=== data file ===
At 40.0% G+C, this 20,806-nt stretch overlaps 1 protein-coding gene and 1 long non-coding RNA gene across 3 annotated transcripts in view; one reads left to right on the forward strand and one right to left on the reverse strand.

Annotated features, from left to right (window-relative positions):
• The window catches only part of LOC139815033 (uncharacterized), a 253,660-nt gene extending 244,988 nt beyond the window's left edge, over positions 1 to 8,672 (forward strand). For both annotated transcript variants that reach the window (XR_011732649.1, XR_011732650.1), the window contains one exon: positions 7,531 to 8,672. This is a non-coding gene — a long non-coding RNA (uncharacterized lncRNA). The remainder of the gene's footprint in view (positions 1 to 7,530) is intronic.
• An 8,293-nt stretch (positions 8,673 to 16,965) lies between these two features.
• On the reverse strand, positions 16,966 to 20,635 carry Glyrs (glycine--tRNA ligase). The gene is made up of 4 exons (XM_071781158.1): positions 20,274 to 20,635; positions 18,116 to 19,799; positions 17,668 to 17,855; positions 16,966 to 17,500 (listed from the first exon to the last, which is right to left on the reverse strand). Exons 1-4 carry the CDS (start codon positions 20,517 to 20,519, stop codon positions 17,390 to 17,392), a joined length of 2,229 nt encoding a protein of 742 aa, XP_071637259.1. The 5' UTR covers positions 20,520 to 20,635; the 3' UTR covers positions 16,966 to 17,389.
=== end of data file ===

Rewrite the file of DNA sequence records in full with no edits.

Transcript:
At 40.0% G+C, this 20,806-nt stretch overlaps 1 protein-coding gene and 1 long non-coding RNA gene across 3 annotated transcripts in view; one reads left to right on the forward strand and one right to left on the reverse strand.

Annotated features, from left to right (window-relative positions):
• The window catches only part of LOC139815033 (uncharacterized), a 253,660-nt gene extending 244,988 nt beyond the window's left edge, over positions 1 to 8,672 (forward strand). For both annotated transcript variants that reach the window (XR_011732649.1, XR_011732650.1), the window contains one exon: positions 7,531 to 8,672. This is a non-coding gene — a long non-coding RNA (uncharacterized lncRNA). The remainder of the gene's footprint in view (positions 1 to 7,530) is intronic.
• An 8,293-nt stretch (positions 8,673 to 16,965) lies between these two features.
• On the reverse strand, positions 16,966 to 20,635 carry Glyrs (glycine--tRNA ligase). The gene is made up of 4 exons (XM_071781158.1): positions 20,274 to 20,635; positions 18,116 to 19,799; positions 17,668 to 17,855; positions 16,966 to 17,500 (listed from the first exon to the last, which is right to left on the reverse strand). Exons 1-4 carry the CDS (start codon positions 20,517 to 20,519, stop codon positions 17,390 to 17,392), a joined length of 2,229 nt encoding a protein of 742 aa, XP_071637259.1. The 5' UTR covers positions 20,520 to 20,635; the 3' UTR covers positions 16,966 to 17,389.